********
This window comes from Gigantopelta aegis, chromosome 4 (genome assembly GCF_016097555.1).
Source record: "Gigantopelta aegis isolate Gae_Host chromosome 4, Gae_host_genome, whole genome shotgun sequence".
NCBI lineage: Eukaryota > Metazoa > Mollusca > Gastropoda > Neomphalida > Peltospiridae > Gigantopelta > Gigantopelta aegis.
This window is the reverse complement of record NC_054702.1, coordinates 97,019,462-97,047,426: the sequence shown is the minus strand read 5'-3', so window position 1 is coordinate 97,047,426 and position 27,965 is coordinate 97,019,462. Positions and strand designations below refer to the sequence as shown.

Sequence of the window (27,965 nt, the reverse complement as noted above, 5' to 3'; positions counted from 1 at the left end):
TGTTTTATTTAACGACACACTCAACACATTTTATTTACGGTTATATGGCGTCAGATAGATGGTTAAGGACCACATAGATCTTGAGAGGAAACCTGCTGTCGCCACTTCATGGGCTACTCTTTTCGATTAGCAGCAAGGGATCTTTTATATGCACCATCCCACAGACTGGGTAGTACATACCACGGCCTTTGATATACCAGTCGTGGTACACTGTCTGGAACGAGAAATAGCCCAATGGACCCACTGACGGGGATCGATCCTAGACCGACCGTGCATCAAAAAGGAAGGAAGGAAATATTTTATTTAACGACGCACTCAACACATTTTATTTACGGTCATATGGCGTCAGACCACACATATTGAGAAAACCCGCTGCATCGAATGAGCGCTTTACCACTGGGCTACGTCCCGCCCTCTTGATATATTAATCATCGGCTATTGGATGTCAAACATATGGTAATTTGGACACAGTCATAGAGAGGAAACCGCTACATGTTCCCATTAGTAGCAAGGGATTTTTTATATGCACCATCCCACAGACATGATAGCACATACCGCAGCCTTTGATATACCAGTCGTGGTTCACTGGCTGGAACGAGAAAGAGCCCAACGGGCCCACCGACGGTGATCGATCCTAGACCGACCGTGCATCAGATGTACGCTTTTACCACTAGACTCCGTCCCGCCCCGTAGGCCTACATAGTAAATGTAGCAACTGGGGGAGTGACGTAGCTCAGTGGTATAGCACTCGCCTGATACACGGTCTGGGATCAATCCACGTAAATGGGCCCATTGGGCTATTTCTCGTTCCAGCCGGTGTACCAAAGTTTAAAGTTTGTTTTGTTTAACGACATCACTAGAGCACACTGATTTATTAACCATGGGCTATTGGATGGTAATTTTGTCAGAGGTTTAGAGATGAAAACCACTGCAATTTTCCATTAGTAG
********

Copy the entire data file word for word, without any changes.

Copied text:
This window comes from Gigantopelta aegis, chromosome 4 (genome assembly GCF_016097555.1).
Source record: "Gigantopelta aegis isolate Gae_Host chromosome 4, Gae_host_genome, whole genome shotgun sequence".
NCBI lineage: Eukaryota > Metazoa > Mollusca > Gastropoda > Neomphalida > Peltospiridae > Gigantopelta > Gigantopelta aegis.
This window is the reverse complement of record NC_054702.1, coordinates 97,019,462-97,047,426: the sequence shown is the minus strand read 5'-3', so window position 1 is coordinate 97,047,426 and position 27,965 is coordinate 97,019,462. Positions and strand designations below refer to the sequence as shown.

Sequence of the window (27,965 nt, the reverse complement as noted above, 5' to 3'; positions counted from 1 at the left end):
TGTTTTATTTAACGACACACTCAACACATTTTATTTACGGTTATATGGCGTCAGATAGATGGTTAAGGACCACATAGATCTTGAGAGGAAACCTGCTGTCGCCACTTCATGGGCTACTCTTTTCGATTAGCAGCAAGGGATCTTTTATATGCACCATCCCACAGACTGGGTAGTACATACCACGGCCTTTGATATACCAGTCGTGGTACACTGTCTGGAACGAGAAATAGCCCAATGGACCCACTGACGGGGATCGATCCTAGACCGACCGTGCATCAAAAAGGAAGGAAGGAAATATTTTATTTAACGACGCACTCAACACATTTTATTTACGGTCATATGGCGTCAGACCACACATATTGAGAAAACCCGCTGCATCGAATGAGCGCTTTACCACTGGGCTACGTCCCGCCCTCTTGATATATTAATCATCGGCTATTGGATGTCAAACATATGGTAATTTGGACACAGTCATAGAGAGGAAACCGCTACATGTTCCCATTAGTAGCAAGGGATTTTTTATATGCACCATCCCACAGACATGATAGCACATACCGCAGCCTTTGATATACCAGTCGTGGTTCACTGGCTGGAACGAGAAAGAGCCCAACGGGCCCACCGACGGTGATCGATCCTAGACCGACCGTGCATCAGATGTACGCTTTTACCACTAGACTCCGTCCCGCCCCGTAGGCCTACATAGTAAATGTAGCAACTGGGGGAGTGACGTAGCTCAGTGGTATAGCACTCGCCTGATACACGGTCTGGGATCAATCCACGTAAATGGGCCCATTGGGCTATTTCTCGTTCCAGCCGGTGTACCAAAGTTTAAAGTTTGTTTTGTTTAACGACATCACTAGAGCACACTGATTTATTAACCATGGGCTATTGGATGGTAATTTTGTCAGAGGTTTAGAGATGAAAACCACTGCAATTTTCCATTAGTAG